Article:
By Randy Field
At the recent IoT Evolution Expo and CTIA conferences, there were many references to “use cases”. The term is widely credited to Ivar Jacobson who, in the late 1980s and early 1990s, proposed use cases as an approach to collecting functional requirements. From Wiki, “a use case is a list of action or event steps, typically defining the interactions between a role … and a system, to achieve a goal.” For IoT, the “role” is collecting data for the user – and, the “system” is the network of physical objects or "things" embedded with electronics, software, sensors, and connectivity to enable objects to collect and exchange data (a.k.a. the “stack”). The “goal” is putting the application into action.
A complete use case requires many steps to be actionable. At the highest level, a use case includes a scope and goal. Published documents, brochures and charts have labeled the following as use cases: UBI (usage-based insurance), vending machines, fleet management and emergency services. Are these use cases or market segments? Delivering an IoT solution requires a minimum of two components: the IoT stack and the user (i.e. a vending machine service company and the stack provider). So, IoT Stack Company walks into Vending Machine Company and says, “We provide full stack IoT solutions. We are your one-stop shop.” The Vending Machine Company replies, “We have been watching the technology and huge market projections. What are the use cases that can help us?” The IoT Stack Company says, “Vending Machines!” BOOM, a new technology chasm is born. The customer is required to intuitively determine the actual use cases and their requirements. From Geoffrey Moore, “To accelerate the adoption of platforms, then, vendors must clothe them in applications clothing.”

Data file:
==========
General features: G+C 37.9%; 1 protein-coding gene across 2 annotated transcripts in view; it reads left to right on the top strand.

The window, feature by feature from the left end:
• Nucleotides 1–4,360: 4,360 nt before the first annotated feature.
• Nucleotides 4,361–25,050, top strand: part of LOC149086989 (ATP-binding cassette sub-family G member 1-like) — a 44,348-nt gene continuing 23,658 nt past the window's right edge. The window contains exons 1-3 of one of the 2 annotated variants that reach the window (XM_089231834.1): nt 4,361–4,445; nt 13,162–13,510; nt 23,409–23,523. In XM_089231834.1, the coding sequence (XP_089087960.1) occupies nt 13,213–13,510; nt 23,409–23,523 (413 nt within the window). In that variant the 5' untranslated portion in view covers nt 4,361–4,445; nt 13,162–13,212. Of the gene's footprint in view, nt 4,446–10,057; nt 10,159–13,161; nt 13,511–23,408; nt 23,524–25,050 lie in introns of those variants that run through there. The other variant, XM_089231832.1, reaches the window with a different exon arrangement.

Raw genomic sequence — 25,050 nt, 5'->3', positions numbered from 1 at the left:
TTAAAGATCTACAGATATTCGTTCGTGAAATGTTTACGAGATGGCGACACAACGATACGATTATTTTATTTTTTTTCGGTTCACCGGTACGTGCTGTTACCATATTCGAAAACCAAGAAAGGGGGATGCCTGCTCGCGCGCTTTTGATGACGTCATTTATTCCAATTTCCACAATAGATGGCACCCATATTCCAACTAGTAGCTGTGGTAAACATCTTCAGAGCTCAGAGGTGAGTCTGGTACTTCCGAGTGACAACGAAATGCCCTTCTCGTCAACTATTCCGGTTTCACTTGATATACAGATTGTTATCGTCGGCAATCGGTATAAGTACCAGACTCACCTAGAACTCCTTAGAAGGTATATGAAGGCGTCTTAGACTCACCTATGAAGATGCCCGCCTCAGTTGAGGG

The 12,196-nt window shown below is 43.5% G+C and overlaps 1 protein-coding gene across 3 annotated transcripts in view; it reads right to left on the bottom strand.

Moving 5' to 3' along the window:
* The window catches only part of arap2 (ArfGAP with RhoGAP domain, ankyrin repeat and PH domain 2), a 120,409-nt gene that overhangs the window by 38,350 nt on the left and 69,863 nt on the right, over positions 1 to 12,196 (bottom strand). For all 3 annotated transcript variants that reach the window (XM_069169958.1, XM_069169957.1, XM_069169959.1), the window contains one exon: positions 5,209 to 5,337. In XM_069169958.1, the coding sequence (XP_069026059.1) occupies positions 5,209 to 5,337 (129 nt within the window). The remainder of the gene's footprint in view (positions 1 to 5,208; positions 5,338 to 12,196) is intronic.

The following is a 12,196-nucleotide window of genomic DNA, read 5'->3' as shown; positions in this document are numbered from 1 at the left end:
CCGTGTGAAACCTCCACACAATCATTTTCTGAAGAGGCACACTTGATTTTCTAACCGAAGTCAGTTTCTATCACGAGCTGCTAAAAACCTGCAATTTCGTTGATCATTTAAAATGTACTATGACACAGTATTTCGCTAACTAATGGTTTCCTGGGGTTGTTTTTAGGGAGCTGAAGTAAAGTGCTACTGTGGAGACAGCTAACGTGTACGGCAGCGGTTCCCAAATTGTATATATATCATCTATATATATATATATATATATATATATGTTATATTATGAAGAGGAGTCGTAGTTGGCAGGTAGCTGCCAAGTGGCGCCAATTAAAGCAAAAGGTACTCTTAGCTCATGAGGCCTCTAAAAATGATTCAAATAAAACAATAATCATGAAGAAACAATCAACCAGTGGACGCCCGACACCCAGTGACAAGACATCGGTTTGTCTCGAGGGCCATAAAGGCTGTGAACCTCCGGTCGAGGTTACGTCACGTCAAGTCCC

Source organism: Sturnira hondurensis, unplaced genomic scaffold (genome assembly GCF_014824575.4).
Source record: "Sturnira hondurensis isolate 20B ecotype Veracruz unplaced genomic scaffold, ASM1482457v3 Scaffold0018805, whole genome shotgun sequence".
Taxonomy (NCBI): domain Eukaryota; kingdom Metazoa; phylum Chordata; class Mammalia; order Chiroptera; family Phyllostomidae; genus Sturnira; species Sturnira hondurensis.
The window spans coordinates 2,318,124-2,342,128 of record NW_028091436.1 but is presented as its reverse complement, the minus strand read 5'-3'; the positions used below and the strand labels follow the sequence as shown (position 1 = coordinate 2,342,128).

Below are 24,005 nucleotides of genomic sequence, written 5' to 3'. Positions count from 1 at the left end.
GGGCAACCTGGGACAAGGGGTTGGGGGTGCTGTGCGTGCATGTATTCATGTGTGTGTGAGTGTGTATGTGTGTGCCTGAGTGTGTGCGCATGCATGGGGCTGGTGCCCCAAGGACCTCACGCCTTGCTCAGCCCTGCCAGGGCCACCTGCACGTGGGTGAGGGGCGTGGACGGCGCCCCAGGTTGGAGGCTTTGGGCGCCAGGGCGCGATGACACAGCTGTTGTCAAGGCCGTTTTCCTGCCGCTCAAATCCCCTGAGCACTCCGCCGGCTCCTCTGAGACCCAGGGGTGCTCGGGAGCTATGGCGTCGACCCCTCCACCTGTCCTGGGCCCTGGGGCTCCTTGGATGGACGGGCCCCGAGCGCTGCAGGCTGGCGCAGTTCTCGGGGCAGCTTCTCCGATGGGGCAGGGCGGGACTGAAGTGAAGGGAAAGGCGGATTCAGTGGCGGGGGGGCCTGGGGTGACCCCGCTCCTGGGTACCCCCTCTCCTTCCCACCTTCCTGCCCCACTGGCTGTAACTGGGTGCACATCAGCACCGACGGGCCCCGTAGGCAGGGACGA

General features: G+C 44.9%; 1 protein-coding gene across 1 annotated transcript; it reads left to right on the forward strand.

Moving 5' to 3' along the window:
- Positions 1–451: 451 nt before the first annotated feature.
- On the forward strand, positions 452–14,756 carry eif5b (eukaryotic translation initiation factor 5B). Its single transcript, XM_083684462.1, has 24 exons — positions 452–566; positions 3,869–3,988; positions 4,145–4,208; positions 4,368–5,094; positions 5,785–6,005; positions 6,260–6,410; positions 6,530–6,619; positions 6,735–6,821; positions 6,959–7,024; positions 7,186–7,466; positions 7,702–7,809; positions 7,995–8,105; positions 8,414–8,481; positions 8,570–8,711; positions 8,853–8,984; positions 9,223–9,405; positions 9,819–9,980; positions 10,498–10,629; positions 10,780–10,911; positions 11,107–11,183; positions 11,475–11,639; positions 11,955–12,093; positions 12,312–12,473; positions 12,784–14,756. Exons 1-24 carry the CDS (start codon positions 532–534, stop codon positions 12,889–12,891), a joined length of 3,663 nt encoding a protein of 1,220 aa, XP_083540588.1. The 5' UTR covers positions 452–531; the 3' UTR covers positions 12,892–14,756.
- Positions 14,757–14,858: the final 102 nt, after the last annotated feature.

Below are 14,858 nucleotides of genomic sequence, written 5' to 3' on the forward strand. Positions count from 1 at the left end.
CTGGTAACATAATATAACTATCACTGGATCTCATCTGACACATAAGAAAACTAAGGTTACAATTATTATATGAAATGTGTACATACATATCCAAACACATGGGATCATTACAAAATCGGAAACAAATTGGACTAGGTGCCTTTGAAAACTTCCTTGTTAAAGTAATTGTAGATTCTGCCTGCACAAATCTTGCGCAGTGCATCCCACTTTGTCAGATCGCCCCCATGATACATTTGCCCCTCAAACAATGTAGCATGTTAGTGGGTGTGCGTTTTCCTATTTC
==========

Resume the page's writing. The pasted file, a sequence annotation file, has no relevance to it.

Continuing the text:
Vending Machines are not a use case – they are an IoT market segment. Vending machines as a use case do not have a scope or goal. There are no steps for action. A connected device in the vending machine reporting sales to Vending Machine Company is a use case. The goal is enabling “transformation” from fixed route restocking to dynamic route restocking. There is a scope (real-time sales reporting) – and, a goal (dynamic routing). Further, dynamic routing can improve vehicle utilization, reduce fleet size, lower vehicle maintenance costs, prevent out-of-stock items, enable restock kitting at the warehouse and report mechanical failures (each of these could be broken down into “sub” use cases).
Achieving IoT’s predicted hockey stick growth requires real applications, requirements and complete stacks. The clock is ticking. 2020 is less than 5 years away.
 Geoffrey A. Moore, Crossing the Chasm, Marketing and Selling High-Tech Products to Mainstream Customer (revised edition), HarperCollins Publishers, New York, 1999